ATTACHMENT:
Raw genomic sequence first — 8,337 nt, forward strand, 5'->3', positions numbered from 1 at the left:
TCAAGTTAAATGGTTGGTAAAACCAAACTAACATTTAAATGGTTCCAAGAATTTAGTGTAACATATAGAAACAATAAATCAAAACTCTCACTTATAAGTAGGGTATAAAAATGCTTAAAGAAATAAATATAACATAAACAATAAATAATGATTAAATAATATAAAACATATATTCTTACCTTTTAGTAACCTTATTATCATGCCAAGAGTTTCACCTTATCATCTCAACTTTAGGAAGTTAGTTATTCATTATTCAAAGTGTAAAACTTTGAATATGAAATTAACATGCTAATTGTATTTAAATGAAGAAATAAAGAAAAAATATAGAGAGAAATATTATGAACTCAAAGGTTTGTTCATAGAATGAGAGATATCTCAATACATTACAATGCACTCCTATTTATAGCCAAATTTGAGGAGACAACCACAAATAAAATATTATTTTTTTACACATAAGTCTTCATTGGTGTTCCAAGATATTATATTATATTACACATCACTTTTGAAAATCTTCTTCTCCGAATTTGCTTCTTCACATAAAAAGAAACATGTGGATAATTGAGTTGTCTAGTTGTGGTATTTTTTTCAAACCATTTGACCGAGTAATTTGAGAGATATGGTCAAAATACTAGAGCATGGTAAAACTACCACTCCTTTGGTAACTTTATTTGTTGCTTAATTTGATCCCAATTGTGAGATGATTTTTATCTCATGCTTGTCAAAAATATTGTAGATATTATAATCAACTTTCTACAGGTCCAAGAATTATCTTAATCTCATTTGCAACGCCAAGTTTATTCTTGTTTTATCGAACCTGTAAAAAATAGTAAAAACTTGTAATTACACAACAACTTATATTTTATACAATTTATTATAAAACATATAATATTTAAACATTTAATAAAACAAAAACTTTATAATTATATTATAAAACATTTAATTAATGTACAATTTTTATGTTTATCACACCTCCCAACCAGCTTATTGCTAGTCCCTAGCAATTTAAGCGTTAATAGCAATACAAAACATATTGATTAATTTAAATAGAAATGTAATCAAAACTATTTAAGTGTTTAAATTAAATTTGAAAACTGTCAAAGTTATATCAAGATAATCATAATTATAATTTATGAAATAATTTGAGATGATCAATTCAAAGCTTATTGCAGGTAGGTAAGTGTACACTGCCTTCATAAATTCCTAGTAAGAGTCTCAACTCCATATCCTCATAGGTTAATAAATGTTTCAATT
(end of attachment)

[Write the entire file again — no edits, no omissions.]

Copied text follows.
Raw genomic sequence first — 8,337 nt, forward strand, 5'->3', positions numbered from 1 at the left:
TCAAGTTAAATGGTTGGTAAAACCAAACTAACATTTAAATGGTTCCAAGAATTTAGTGTAACATATAGAAACAATAAATCAAAACTCTCACTTATAAGTAGGGTATAAAAATGCTTAAAGAAATAAATATAACATAAACAATAAATAATGATTAAATAATATAAAACATATATTCTTACCTTTTAGTAACCTTATTATCATGCCAAGAGTTTCACCTTATCATCTCAACTTTAGGAAGTTAGTTATTCATTATTCAAAGTGTAAAACTTTGAATATGAAATTAACATGCTAATTGTATTTAAATGAAGAAATAAAGAAAAAATATAGAGAGAAATATTATGAACTCAAAGGTTTGTTCATAGAATGAGAGATATCTCAATACATTACAATGCACTCCTATTTATAGCCAAATTTGAGGAGACAACCACAAATAAAATATTATTTTTTTACACATAAGTCTTCATTGGTGTTCCAAGATATTATATTATATTACACATCACTTTTGAAAATCTTCTTCTCCGAATTTGCTTCTTCACATAAAAAGAAACATGTGGATAATTGAGTTGTCTAGTTGTGGTATTTTTTTCAAACCATTTGACCGAGTAATTTGAGAGATATGGTCAAAATACTAGAGCATGGTAAAACTACCACTCCTTTGGTAACTTTATTTGTTGCTTAATTTGATCCCAATTGTGAGATGATTTTTATCTCATGCTTGTCAAAAATATTGTAGATATTATAATCAACTTTCTACAGGTCCAAGAATTATCTTAATCTCATTTGCAACGCCAAGTTTATTCTTGTTTTATCGAACCTGTAAAAAATAGTAAAAACTTGTAATTACACAACAACTTATATTTTATACAATTTATTATAAAACATATAATATTTAAACATTTAATAAAACAAAAACTTTATAATTATATTATAAAACATTTAATTAATGTACAATTTTTATGTTTATCACACCTCCCAACCAGCTTATTGCTAGTCCCTAGCAATTTAAGCGTTAATAGCAATACAAAACATATTGATTAATTTAAATAGAAATGTAATCAAAACTATTTAAGTGTTTAAATTAAATTTGAAAACTGTCAAAGTTATATCAAGATAATCATAATTATAATTTATGAAATAATTTGAGATGATCAATTCAAAGCTTATTGCAGGTAGGTAAGTGTACACTGCCTTCATAAATTCCTAGTAAGAGTCTCAACTCCATATCCTCATAGGTTAATAAATGTTTCAATT